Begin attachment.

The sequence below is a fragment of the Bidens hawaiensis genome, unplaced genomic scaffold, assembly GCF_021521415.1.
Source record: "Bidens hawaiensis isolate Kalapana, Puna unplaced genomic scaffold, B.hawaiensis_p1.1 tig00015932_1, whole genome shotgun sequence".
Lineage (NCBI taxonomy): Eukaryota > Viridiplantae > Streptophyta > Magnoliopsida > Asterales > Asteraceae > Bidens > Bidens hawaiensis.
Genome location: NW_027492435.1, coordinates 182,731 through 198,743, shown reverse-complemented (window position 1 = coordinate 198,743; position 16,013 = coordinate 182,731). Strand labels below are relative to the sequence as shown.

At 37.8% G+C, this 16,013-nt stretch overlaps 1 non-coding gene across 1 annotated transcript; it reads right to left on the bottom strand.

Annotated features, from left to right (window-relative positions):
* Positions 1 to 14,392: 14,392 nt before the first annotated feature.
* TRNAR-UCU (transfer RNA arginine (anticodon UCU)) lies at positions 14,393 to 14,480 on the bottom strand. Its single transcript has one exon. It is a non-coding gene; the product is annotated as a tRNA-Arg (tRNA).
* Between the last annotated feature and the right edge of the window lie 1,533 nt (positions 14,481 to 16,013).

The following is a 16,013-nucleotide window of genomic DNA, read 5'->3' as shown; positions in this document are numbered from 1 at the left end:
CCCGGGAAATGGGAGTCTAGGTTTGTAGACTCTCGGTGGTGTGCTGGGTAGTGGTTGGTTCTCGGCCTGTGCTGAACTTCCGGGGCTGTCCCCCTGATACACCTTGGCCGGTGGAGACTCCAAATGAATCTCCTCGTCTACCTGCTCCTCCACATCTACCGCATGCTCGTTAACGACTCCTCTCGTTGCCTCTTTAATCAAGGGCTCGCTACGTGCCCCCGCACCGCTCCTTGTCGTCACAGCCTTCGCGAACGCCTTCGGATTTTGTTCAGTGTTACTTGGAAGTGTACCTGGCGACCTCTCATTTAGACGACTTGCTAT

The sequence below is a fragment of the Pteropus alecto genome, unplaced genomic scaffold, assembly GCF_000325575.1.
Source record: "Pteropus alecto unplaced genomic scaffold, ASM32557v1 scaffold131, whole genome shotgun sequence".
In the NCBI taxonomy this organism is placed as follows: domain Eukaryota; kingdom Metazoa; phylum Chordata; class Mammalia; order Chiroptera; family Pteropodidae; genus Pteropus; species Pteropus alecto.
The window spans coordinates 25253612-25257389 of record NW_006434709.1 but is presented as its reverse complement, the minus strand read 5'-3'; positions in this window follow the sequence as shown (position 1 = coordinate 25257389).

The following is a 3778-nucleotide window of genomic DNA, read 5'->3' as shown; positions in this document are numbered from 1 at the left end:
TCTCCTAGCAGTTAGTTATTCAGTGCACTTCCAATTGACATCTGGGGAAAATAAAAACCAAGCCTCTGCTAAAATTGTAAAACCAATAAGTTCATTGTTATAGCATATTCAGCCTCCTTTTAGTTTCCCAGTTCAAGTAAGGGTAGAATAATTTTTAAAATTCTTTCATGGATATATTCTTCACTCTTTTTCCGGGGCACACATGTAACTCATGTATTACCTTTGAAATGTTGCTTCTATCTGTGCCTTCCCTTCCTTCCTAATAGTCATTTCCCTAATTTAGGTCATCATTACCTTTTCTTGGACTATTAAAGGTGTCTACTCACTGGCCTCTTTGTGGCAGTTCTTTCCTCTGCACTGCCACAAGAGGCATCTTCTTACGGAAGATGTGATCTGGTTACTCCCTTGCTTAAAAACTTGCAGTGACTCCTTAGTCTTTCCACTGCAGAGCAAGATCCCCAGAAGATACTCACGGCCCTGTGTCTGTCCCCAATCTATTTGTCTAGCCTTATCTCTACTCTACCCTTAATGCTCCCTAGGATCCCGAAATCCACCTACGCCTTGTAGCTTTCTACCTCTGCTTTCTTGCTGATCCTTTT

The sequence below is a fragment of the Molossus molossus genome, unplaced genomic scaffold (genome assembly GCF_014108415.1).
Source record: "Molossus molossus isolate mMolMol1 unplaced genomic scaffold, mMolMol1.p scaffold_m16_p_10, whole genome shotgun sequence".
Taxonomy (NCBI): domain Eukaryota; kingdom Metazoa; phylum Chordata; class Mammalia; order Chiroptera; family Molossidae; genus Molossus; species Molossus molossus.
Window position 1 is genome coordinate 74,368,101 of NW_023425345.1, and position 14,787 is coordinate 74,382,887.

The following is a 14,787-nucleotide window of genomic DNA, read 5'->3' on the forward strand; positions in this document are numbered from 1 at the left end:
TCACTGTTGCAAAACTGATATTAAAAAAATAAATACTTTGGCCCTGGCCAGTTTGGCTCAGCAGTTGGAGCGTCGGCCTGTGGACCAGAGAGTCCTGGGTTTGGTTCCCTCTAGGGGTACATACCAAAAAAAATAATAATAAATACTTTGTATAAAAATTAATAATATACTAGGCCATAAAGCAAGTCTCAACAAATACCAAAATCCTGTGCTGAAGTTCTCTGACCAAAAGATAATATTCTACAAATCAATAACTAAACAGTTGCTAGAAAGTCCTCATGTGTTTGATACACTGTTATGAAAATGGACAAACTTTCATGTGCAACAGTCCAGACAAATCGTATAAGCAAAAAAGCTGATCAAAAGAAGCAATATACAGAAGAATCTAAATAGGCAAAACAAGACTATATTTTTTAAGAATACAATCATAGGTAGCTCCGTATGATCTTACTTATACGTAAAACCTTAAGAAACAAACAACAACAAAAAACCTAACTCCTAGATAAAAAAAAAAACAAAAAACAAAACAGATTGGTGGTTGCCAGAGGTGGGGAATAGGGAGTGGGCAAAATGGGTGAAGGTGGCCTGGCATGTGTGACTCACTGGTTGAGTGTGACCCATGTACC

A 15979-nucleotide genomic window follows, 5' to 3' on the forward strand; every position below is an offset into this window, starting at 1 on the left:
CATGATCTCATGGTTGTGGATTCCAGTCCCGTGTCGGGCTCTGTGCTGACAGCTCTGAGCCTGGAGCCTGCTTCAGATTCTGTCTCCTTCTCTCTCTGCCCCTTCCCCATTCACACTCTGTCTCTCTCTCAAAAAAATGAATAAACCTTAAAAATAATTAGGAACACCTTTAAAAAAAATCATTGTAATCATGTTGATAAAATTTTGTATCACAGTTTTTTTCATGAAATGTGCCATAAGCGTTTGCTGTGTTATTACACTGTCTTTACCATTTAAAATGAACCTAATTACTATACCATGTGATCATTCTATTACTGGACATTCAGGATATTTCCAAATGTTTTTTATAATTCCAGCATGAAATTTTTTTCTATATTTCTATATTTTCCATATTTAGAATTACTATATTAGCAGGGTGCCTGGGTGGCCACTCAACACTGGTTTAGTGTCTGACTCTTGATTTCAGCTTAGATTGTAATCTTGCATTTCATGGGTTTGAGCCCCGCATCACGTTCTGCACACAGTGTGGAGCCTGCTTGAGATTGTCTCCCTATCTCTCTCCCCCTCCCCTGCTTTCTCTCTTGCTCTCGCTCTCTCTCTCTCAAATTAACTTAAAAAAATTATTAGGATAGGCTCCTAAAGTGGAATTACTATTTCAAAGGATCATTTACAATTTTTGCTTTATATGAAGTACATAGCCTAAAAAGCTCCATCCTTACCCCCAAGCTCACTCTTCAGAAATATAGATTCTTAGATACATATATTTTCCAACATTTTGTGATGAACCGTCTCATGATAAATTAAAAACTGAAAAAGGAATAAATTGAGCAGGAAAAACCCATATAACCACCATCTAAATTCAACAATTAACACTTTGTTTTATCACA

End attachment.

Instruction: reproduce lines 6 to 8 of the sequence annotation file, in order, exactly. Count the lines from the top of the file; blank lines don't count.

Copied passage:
Annotated features, from left to right (window-relative positions):
* Positions 1 to 14,392: 14,392 nt before the first annotated feature.
* TRNAR-UCU (transfer RNA arginine (anticodon UCU)) lies at positions 14,393 to 14,480 on the bottom strand. Its single transcript has one exon. It is a non-coding gene; the product is annotated as a tRNA-Arg (tRNA).